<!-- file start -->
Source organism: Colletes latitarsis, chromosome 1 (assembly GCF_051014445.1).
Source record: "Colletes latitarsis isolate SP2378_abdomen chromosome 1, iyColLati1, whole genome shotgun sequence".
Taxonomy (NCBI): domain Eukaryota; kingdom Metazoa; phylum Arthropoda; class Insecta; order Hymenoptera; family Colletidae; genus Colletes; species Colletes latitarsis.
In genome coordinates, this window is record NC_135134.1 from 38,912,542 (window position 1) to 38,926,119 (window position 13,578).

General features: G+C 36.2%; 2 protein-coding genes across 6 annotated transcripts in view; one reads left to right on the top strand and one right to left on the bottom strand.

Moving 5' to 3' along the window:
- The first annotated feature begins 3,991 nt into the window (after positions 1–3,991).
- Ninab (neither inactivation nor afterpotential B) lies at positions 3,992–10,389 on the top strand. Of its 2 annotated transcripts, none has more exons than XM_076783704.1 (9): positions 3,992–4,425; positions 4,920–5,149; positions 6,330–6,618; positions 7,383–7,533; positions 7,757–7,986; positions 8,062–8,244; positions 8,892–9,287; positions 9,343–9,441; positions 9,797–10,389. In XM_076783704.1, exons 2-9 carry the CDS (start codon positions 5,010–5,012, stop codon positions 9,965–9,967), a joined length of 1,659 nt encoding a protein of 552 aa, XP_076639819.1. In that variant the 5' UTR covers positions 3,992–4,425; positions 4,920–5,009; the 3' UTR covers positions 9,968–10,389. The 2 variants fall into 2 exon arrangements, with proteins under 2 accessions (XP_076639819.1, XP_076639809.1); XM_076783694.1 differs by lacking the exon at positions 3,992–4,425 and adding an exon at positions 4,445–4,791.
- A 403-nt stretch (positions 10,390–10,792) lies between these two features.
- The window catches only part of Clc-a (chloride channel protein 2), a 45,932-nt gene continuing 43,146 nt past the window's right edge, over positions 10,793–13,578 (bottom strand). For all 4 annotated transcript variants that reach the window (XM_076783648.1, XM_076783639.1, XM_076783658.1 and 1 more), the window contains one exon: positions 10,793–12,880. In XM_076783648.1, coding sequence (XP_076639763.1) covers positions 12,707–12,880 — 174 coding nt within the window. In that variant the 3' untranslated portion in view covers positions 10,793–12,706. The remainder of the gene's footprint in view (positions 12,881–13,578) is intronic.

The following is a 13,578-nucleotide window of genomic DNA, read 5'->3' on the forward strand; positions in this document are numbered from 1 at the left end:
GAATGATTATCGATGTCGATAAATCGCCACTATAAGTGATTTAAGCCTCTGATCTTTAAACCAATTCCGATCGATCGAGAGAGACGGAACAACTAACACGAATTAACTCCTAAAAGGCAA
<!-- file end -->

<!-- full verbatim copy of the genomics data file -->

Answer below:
Source organism: Colletes latitarsis, chromosome 1 (assembly GCF_051014445.1).
Source record: "Colletes latitarsis isolate SP2378_abdomen chromosome 1, iyColLati1, whole genome shotgun sequence".
Taxonomy (NCBI): domain Eukaryota; kingdom Metazoa; phylum Arthropoda; class Insecta; order Hymenoptera; family Colletidae; genus Colletes; species Colletes latitarsis.
In genome coordinates, this window is record NC_135134.1 from 38,912,542 (window position 1) to 38,926,119 (window position 13,578).

General features: G+C 36.2%; 2 protein-coding genes across 6 annotated transcripts in view; one reads left to right on the top strand and one right to left on the bottom strand.

Moving 5' to 3' along the window:
- The first annotated feature begins 3,991 nt into the window (after positions 1–3,991).
- Ninab (neither inactivation nor afterpotential B) lies at positions 3,992–10,389 on the top strand. Of its 2 annotated transcripts, none has more exons than XM_076783704.1 (9): positions 3,992–4,425; positions 4,920–5,149; positions 6,330–6,618; positions 7,383–7,533; positions 7,757–7,986; positions 8,062–8,244; positions 8,892–9,287; positions 9,343–9,441; positions 9,797–10,389. In XM_076783704.1, exons 2-9 carry the CDS (start codon positions 5,010–5,012, stop codon positions 9,965–9,967), a joined length of 1,659 nt encoding a protein of 552 aa, XP_076639819.1. In that variant the 5' UTR covers positions 3,992–4,425; positions 4,920–5,009; the 3' UTR covers positions 9,968–10,389. The 2 variants fall into 2 exon arrangements, with proteins under 2 accessions (XP_076639819.1, XP_076639809.1); XM_076783694.1 differs by lacking the exon at positions 3,992–4,425 and adding an exon at positions 4,445–4,791.
- A 403-nt stretch (positions 10,390–10,792) lies between these two features.
- The window catches only part of Clc-a (chloride channel protein 2), a 45,932-nt gene continuing 43,146 nt past the window's right edge, over positions 10,793–13,578 (bottom strand). For all 4 annotated transcript variants that reach the window (XM_076783648.1, XM_076783639.1, XM_076783658.1 and 1 more), the window contains one exon: positions 10,793–12,880. In XM_076783648.1, coding sequence (XP_076639763.1) covers positions 12,707–12,880 — 174 coding nt within the window. In that variant the 3' untranslated portion in view covers positions 10,793–12,706. The remainder of the gene's footprint in view (positions 12,881–13,578) is intronic.

The following is a 13,578-nucleotide window of genomic DNA, read 5'->3' on the forward strand; positions in this document are numbered from 1 at the left end:
GAATGATTATCGATGTCGATAAATCGCCACTATAAGTGATTTAAGCCTCTGATCTTTAAACCAATTCCGATCGATCGAGAGAGACGGAACAACTAACACGAATTAACTCCTAAAAGGCAA